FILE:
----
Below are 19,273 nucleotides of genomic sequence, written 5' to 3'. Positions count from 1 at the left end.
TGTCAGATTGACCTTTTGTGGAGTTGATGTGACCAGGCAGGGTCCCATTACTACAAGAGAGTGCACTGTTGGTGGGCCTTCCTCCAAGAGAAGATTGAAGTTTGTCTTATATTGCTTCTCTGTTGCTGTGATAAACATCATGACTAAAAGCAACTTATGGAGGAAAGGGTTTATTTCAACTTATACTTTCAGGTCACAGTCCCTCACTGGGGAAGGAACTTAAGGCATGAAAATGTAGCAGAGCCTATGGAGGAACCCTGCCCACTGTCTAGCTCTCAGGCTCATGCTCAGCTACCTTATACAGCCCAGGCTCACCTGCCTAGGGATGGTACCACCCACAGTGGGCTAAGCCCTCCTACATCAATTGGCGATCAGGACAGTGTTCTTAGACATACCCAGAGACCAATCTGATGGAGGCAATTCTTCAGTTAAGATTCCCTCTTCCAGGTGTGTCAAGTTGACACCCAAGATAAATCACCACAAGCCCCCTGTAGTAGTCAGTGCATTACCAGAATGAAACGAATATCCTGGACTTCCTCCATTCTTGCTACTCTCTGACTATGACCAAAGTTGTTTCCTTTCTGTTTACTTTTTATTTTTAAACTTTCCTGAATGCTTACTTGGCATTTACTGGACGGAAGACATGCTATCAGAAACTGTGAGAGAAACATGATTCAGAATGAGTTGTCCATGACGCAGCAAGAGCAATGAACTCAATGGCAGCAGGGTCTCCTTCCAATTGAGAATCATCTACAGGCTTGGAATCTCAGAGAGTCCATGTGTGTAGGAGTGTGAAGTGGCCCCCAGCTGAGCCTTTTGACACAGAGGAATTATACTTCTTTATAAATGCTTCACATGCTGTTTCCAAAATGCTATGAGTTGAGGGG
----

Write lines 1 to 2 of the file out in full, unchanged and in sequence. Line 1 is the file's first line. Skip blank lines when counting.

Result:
Below are 19,273 nucleotides of genomic sequence, written 5' to 3'. Positions count from 1 at the left end.
TGTCAGATTGACCTTTTGTGGAGTTGATGTGACCAGGCAGGGTCCCATTACTACAAGAGAGTGCACTGTTGGTGGGCCTTCCTCCAAGAGAAGATTGAAGTTTGTCTTATATTGCTTCTCTGTTGCTGTGATAAACATCATGACTAAAAGCAACTTATGGAGGAAAGGGTTTATTTCAACTTATACTTTCAGGTCACAGTCCCTCACTGGGGAAGGAACTTAAGGCATGAAAATGTAGCAGAGCCTATGGAGGAACCCTGCCCACTGTCTAGCTCTCAGGCTCATGCTCAGCTACCTTATACAGCCCAGGCTCACCTGCCTAGGGATGGTACCACCCACAGTGGGCTAAGCCCTCCTACATCAATTGGCGATCAGGACAGTGTTCTTAGACATACCCAGAGACCAATCTGATGGAGGCAATTCTTCAGTTAAGATTCCCTCTTCCAGGTGTGTCAAGTTGACACCCAAGATAAATCACCACAAGCCCCCTGTAGTAGTCAGTGCATTACCAGAATGAAACGAATATCCTGGACTTCCTCCATTCTTGCTACTCTCTGACTATGACCAAAGTTGTTTCCTTTCTGTTTACTTTTTATTTTTAAACTTTCCTGAATGCTTACTTGGCATTTACTGGACGGAAGACATGCTATCAGAAACTGTGAGAGAAACATGATTCAGAATGAGTTGTCCATGACGCAGCAAGAGCAATGAACTCAATGGCAGCAGGGTCTCCTTCCAATTGAGAATCATCTACAGGCTTGGAATCTCAGAGAGTCCATGTGTGTAGGAGTGTGAAGTGGCCCCCAGCTGAGCCTTTTGACACAGAGGAATTATACTTCTTTATAAATGCTTCACATGCTGTTTCCAAAATGCTATGAGTTGAGGGG